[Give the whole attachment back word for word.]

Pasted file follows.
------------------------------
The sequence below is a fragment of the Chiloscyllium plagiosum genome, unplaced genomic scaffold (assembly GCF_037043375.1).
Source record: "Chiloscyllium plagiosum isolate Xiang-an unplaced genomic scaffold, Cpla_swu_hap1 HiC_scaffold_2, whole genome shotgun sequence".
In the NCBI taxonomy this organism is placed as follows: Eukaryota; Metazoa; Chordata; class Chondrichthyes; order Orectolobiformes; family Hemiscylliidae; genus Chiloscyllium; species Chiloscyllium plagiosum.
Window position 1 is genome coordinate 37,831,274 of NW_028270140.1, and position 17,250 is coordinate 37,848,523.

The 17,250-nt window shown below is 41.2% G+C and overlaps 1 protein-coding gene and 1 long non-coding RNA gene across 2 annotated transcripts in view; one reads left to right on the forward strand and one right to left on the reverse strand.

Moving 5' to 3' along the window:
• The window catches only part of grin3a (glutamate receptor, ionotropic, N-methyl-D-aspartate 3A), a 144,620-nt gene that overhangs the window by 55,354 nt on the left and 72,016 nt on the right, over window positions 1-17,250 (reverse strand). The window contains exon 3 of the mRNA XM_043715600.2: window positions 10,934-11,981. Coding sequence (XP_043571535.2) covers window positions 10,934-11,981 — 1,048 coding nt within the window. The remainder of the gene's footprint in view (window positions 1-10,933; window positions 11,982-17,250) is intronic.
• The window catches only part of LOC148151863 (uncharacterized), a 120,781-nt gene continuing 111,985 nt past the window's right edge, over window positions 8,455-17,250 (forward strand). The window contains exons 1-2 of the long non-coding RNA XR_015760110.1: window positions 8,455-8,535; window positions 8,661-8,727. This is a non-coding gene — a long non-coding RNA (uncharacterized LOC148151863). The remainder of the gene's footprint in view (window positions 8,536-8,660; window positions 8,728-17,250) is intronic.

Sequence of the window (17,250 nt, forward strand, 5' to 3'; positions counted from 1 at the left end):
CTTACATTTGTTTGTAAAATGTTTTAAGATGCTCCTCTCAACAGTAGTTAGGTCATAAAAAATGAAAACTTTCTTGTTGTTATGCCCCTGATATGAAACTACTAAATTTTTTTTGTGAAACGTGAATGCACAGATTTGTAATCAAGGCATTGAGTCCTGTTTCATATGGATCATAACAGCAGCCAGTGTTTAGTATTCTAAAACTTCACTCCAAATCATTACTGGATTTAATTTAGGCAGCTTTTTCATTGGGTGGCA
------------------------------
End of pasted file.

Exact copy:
The sequence below is a fragment of the Chiloscyllium plagiosum genome, unplaced genomic scaffold (assembly GCF_037043375.1).
Source record: "Chiloscyllium plagiosum isolate Xiang-an unplaced genomic scaffold, Cpla_swu_hap1 HiC_scaffold_2, whole genome shotgun sequence".
In the NCBI taxonomy this organism is placed as follows: Eukaryota; Metazoa; Chordata; class Chondrichthyes; order Orectolobiformes; family Hemiscylliidae; genus Chiloscyllium; species Chiloscyllium plagiosum.
Window position 1 is genome coordinate 37,831,274 of NW_028270140.1, and position 17,250 is coordinate 37,848,523.

The 17,250-nt window shown below is 41.2% G+C and overlaps 1 protein-coding gene and 1 long non-coding RNA gene across 2 annotated transcripts in view; one reads left to right on the forward strand and one right to left on the reverse strand.

Moving 5' to 3' along the window:
• The window catches only part of grin3a (glutamate receptor, ionotropic, N-methyl-D-aspartate 3A), a 144,620-nt gene that overhangs the window by 55,354 nt on the left and 72,016 nt on the right, over window positions 1-17,250 (reverse strand). The window contains exon 3 of the mRNA XM_043715600.2: window positions 10,934-11,981. Coding sequence (XP_043571535.2) covers window positions 10,934-11,981 — 1,048 coding nt within the window. The remainder of the gene's footprint in view (window positions 1-10,933; window positions 11,982-17,250) is intronic.
• The window catches only part of LOC148151863 (uncharacterized), a 120,781-nt gene continuing 111,985 nt past the window's right edge, over window positions 8,455-17,250 (forward strand). The window contains exons 1-2 of the long non-coding RNA XR_015760110.1: window positions 8,455-8,535; window positions 8,661-8,727. This is a non-coding gene — a long non-coding RNA (uncharacterized LOC148151863). The remainder of the gene's footprint in view (window positions 8,536-8,660; window positions 8,728-17,250) is intronic.

Sequence of the window (17,250 nt, forward strand, 5' to 3'; positions counted from 1 at the left end):
CTTACATTTGTTTGTAAAATGTTTTAAGATGCTCCTCTCAACAGTAGTTAGGTCATAAAAAATGAAAACTTTCTTGTTGTTATGCCCCTGATATGAAACTACTAAATTTTTTTTGTGAAACGTGAATGCACAGATTTGTAATCAAGGCATTGAGTCCTGTTTCATATGGATCATAACAGCAGCCAGTGTTTAGTATTCTAAAACTTCACTCCAAATCATTACTGGATTTAATTTAGGCAGCTTTTTCATTGGGTGGCA